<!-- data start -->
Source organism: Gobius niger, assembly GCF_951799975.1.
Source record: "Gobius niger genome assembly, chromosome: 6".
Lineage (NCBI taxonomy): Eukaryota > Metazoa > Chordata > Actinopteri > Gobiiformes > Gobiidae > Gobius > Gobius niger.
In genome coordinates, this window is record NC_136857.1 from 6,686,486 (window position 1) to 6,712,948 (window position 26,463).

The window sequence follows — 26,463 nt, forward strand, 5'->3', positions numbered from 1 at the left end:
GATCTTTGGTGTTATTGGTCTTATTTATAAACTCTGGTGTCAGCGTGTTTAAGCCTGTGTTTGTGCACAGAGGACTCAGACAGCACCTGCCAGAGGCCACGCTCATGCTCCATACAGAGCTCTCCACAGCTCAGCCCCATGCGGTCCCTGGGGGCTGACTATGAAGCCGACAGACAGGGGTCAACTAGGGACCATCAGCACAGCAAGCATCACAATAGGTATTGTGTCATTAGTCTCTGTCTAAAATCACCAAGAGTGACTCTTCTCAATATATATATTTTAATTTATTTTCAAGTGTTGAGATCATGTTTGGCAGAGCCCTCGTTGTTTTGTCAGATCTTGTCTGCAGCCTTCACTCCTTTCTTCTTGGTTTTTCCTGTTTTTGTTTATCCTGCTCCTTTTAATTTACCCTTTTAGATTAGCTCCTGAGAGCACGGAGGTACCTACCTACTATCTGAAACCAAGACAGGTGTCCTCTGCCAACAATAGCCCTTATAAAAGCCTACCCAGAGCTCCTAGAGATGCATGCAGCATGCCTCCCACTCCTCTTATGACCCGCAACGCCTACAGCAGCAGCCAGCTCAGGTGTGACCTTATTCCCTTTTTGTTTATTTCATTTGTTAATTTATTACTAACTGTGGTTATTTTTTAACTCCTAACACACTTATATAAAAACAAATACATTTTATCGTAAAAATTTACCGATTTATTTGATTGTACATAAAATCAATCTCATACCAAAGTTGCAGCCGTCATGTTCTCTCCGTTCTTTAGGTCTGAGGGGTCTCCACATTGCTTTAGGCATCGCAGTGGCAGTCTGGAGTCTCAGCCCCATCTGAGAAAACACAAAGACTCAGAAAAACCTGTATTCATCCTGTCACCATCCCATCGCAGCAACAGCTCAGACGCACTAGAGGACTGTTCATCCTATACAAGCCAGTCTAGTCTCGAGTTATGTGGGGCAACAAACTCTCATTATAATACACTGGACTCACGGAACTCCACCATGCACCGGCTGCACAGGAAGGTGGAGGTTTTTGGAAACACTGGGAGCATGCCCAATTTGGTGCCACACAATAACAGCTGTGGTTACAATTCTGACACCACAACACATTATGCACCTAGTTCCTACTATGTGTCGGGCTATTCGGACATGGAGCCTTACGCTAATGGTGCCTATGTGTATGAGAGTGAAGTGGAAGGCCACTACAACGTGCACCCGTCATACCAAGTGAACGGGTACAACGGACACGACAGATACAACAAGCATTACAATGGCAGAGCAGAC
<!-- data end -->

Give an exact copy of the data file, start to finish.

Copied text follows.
Source organism: Gobius niger, assembly GCF_951799975.1.
Source record: "Gobius niger genome assembly, chromosome: 6".
Lineage (NCBI taxonomy): Eukaryota > Metazoa > Chordata > Actinopteri > Gobiiformes > Gobiidae > Gobius > Gobius niger.
In genome coordinates, this window is record NC_136857.1 from 6,686,486 (window position 1) to 6,712,948 (window position 26,463).

The window sequence follows — 26,463 nt, forward strand, 5'->3', positions numbered from 1 at the left end:
GATCTTTGGTGTTATTGGTCTTATTTATAAACTCTGGTGTCAGCGTGTTTAAGCCTGTGTTTGTGCACAGAGGACTCAGACAGCACCTGCCAGAGGCCACGCTCATGCTCCATACAGAGCTCTCCACAGCTCAGCCCCATGCGGTCCCTGGGGGCTGACTATGAAGCCGACAGACAGGGGTCAACTAGGGACCATCAGCACAGCAAGCATCACAATAGGTATTGTGTCATTAGTCTCTGTCTAAAATCACCAAGAGTGACTCTTCTCAATATATATATTTTAATTTATTTTCAAGTGTTGAGATCATGTTTGGCAGAGCCCTCGTTGTTTTGTCAGATCTTGTCTGCAGCCTTCACTCCTTTCTTCTTGGTTTTTCCTGTTTTTGTTTATCCTGCTCCTTTTAATTTACCCTTTTAGATTAGCTCCTGAGAGCACGGAGGTACCTACCTACTATCTGAAACCAAGACAGGTGTCCTCTGCCAACAATAGCCCTTATAAAAGCCTACCCAGAGCTCCTAGAGATGCATGCAGCATGCCTCCCACTCCTCTTATGACCCGCAACGCCTACAGCAGCAGCCAGCTCAGGTGTGACCTTATTCCCTTTTTGTTTATTTCATTTGTTAATTTATTACTAACTGTGGTTATTTTTTAACTCCTAACACACTTATATAAAAACAAATACATTTTATCGTAAAAATTTACCGATTTATTTGATTGTACATAAAATCAATCTCATACCAAAGTTGCAGCCGTCATGTTCTCTCCGTTCTTTAGGTCTGAGGGGTCTCCACATTGCTTTAGGCATCGCAGTGGCAGTCTGGAGTCTCAGCCCCATCTGAGAAAACACAAAGACTCAGAAAAACCTGTATTCATCCTGTCACCATCCCATCGCAGCAACAGCTCAGACGCACTAGAGGACTGTTCATCCTATACAAGCCAGTCTAGTCTCGAGTTATGTGGGGCAACAAACTCTCATTATAATACACTGGACTCACGGAACTCCACCATGCACCGGCTGCACAGGAAGGTGGAGGTTTTTGGAAACACTGGGAGCATGCCCAATTTGGTGCCACACAATAACAGCTGTGGTTACAATTCTGACACCACAACACATTATGCACCTAGTTCCTACTATGTGTCGGGCTATTCGGACATGGAGCCTTACGCTAATGGTGCCTATGTGTATGAGAGTGAAGTGGAAGGCCACTACAACGTGCACCCGTCATACCAAGTGAACGGGTACAACGGACACGACAGATACAACAAGCATTACAATGGCAGAGCAGAC